Missionary Schneider wrote the letter to Rev. Lewis Pennell (1803-1883) of Northbridge, Massachusetts. Pennell graduated from Bowdoin College in 1830 and was ordained in 1833. He labored as a missionary among the churches in Maine until 1836 when he went to the South and to the West doing missionary work. He served as pastor of a church in Northbridge, Massachusetts from 1839 to 1843 and in Weston, Connecticut from 1844 to 1849. He subsequently served in New Fairfield, Connecticut; West Stockbridge, Massachusetts; and then Southport, Connecticut.

Stampless Letter

Stampless Letter

Addressed to Rev. Lewis Pennell, Northbridge, Massachusetts, U. S. America

Broosa, Asa Minor
March 22d 1841

My dear Brother Pennell,

Your favor of the 8th of January reached me on the 20th inst. I am sorry to hear that you have been so much afflicted in your family. How long Mrs. Pennell has been feeble. May her trials be sanctified to her spiritual good & may she find indeed that it is good to be afflicted. And may that little precious and whom the Lord has sent you prove a great comfort to his dear parents & one of God’s rich blessings in this world.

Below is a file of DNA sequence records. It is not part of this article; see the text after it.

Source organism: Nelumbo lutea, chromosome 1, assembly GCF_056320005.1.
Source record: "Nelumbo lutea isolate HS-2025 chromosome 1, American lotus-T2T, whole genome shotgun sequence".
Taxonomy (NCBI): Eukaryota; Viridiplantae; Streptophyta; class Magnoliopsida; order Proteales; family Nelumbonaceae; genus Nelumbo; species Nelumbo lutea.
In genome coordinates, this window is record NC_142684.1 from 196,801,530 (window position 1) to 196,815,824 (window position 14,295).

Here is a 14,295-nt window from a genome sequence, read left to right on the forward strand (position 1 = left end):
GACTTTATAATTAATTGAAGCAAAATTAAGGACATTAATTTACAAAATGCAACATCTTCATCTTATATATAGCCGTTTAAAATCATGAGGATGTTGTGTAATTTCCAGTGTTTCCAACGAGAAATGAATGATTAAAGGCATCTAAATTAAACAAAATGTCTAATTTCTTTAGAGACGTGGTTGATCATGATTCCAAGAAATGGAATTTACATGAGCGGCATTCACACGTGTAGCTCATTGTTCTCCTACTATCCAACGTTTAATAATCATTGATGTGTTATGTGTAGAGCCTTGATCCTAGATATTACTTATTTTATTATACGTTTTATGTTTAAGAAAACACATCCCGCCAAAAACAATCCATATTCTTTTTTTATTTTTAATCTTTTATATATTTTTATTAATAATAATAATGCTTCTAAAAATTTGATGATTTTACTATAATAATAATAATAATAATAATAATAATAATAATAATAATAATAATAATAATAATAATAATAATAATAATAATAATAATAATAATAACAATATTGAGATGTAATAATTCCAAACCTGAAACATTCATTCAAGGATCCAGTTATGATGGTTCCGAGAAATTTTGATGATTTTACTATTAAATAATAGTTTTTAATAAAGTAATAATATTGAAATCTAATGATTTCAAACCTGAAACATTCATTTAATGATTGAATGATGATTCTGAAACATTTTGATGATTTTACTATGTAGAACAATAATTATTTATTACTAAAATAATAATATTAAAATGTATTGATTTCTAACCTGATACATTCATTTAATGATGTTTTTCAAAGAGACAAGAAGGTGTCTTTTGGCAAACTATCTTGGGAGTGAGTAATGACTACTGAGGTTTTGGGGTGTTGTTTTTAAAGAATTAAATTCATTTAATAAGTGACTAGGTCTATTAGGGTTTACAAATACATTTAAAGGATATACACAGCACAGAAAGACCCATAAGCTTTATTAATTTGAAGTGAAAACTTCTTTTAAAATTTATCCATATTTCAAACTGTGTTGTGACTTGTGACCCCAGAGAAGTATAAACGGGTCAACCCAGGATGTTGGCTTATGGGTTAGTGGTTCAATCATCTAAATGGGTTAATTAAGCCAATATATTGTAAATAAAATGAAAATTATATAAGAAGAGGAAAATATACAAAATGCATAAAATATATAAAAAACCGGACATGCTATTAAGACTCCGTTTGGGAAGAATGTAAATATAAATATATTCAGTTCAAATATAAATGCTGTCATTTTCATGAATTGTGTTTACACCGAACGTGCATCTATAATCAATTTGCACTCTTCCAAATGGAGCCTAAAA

My family are all well. Both Mrs. Schneider, though she has been much careworn — both she & myself — & our three little ones are daily called upon to give thanks to the Lord for his increasing mercies to us. We would be mindful of our favors. Before this reaches you, you will probably have learned that Br. Powers & his wife have left us, having returned to America on account of the utter failure of her health. They left us in August last & on the 3d inst. they sailed from Smyrna for the United States. She will, to all human appearance, never return again, & whether he ever will is highly problematical. How long we shall be alone I cannot say, though I hope not a very long period. Still, as there is such a paucity of missionaries, we may be without associates a great while. But if the Lord grant us his special presence, we shall not feel lonely.

The large coin I sent you must be a beshlik, equal in value to 4/5 cents; the middle one is called yirmilik & is worth about 5 mills; the smallest is called anlook & is in value 2½ mills. You will see from this, that Turkish money is great in bulk while its value is very small. Hence, it becomes very burdensome when there is occasion to transport it in any quantity. If I get time, I may at some future time send you another box or parcel. But my hands are now so full that I can hardly find time for such business.